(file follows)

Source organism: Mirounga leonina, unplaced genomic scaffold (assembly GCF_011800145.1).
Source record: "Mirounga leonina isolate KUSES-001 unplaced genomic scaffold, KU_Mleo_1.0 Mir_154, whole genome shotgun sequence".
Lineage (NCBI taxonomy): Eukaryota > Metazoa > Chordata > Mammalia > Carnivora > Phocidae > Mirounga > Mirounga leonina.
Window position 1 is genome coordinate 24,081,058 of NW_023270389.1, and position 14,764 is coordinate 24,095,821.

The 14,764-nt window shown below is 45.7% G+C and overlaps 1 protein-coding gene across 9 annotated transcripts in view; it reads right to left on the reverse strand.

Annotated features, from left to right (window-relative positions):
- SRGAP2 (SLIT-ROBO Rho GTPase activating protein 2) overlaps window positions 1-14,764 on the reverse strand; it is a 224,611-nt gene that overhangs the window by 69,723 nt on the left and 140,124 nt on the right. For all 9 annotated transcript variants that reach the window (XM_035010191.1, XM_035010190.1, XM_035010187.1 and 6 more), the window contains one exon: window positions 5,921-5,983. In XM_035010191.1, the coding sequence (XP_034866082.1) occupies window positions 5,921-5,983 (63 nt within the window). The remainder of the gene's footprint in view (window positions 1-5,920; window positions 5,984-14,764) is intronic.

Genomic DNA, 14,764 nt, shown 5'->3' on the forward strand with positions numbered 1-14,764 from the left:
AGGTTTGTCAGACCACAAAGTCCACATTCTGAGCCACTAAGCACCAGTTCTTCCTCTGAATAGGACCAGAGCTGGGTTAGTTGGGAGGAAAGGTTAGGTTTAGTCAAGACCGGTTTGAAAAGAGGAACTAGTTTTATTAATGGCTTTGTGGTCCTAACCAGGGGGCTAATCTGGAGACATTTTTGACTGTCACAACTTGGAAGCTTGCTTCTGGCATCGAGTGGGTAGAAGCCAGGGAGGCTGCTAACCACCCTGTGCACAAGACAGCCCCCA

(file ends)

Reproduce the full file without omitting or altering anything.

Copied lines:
Source organism: Mirounga leonina, unplaced genomic scaffold (assembly GCF_011800145.1).
Source record: "Mirounga leonina isolate KUSES-001 unplaced genomic scaffold, KU_Mleo_1.0 Mir_154, whole genome shotgun sequence".
Lineage (NCBI taxonomy): Eukaryota > Metazoa > Chordata > Mammalia > Carnivora > Phocidae > Mirounga > Mirounga leonina.
Window position 1 is genome coordinate 24,081,058 of NW_023270389.1, and position 14,764 is coordinate 24,095,821.

The 14,764-nt window shown below is 45.7% G+C and overlaps 1 protein-coding gene across 9 annotated transcripts in view; it reads right to left on the reverse strand.

Annotated features, from left to right (window-relative positions):
- SRGAP2 (SLIT-ROBO Rho GTPase activating protein 2) overlaps window positions 1-14,764 on the reverse strand; it is a 224,611-nt gene that overhangs the window by 69,723 nt on the left and 140,124 nt on the right. For all 9 annotated transcript variants that reach the window (XM_035010191.1, XM_035010190.1, XM_035010187.1 and 6 more), the window contains one exon: window positions 5,921-5,983. In XM_035010191.1, the coding sequence (XP_034866082.1) occupies window positions 5,921-5,983 (63 nt within the window). The remainder of the gene's footprint in view (window positions 1-5,920; window positions 5,984-14,764) is intronic.

Genomic DNA, 14,764 nt, shown 5'->3' on the forward strand with positions numbered 1-14,764 from the left:
AGGTTTGTCAGACCACAAAGTCCACATTCTGAGCCACTAAGCACCAGTTCTTCCTCTGAATAGGACCAGAGCTGGGTTAGTTGGGAGGAAAGGTTAGGTTTAGTCAAGACCGGTTTGAAAAGAGGAACTAGTTTTATTAATGGCTTTGTGGTCCTAACCAGGGGGCTAATCTGGAGACATTTTTGACTGTCACAACTTGGAAGCTTGCTTCTGGCATCGAGTGGGTAGAAGCCAGGGAGGCTGCTAACCACCCTGTGCACAAGACAGCCCCCA